About a year ago, Steve Smith stood outside a press conference at a hotel in Sacramento where , Lyft and DoorDash announced plans to spend millions on a statewide ballot initiative that would requiring the gig economy companies to hire most of their independent contractors as employees. If the workers became employees, they would be entitled to benefits, paid leave, expense reimbursement, the right to collectively organize and other labor protections. Smith, who works for the California Labor Federation, wasn’t allowed in the room so he tried to listen through the door.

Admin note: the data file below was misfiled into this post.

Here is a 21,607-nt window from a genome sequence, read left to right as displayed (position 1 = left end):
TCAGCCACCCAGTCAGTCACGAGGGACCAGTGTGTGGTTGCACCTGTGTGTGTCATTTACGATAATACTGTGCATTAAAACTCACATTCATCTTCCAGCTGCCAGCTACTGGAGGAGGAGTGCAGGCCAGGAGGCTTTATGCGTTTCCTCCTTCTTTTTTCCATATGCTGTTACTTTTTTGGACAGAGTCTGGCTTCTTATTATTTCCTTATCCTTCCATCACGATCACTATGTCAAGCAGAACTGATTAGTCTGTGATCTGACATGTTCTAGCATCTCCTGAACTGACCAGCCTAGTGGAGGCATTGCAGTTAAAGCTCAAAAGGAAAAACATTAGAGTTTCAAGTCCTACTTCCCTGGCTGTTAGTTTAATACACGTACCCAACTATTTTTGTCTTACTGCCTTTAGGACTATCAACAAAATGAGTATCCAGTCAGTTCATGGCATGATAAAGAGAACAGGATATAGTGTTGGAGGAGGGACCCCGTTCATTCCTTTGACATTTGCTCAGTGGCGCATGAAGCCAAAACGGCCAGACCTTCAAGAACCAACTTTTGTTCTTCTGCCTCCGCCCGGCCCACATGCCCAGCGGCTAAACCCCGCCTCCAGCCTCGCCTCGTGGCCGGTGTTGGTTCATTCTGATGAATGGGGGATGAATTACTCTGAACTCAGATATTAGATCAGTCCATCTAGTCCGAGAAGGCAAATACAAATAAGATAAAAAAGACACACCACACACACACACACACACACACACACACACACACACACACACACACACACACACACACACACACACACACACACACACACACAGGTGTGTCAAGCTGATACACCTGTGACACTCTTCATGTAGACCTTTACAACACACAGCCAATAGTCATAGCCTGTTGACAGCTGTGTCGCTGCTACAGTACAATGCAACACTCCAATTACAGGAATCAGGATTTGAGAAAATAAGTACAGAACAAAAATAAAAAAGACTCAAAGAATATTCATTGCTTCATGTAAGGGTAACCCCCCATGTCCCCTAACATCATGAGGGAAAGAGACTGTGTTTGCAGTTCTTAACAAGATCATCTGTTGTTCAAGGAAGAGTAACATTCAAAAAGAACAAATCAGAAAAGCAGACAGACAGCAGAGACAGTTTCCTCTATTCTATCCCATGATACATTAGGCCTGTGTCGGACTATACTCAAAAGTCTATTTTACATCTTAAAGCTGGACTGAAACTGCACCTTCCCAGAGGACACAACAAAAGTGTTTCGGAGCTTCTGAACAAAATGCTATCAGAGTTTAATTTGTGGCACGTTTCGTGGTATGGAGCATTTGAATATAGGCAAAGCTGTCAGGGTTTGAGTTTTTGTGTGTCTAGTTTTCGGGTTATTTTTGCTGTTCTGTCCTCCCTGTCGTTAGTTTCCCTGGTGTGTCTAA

The gig economy giants were claiming that the ballot initiative contained provisions that would be good for drivers, including a guarantee that drivers would earn at least 120% of the

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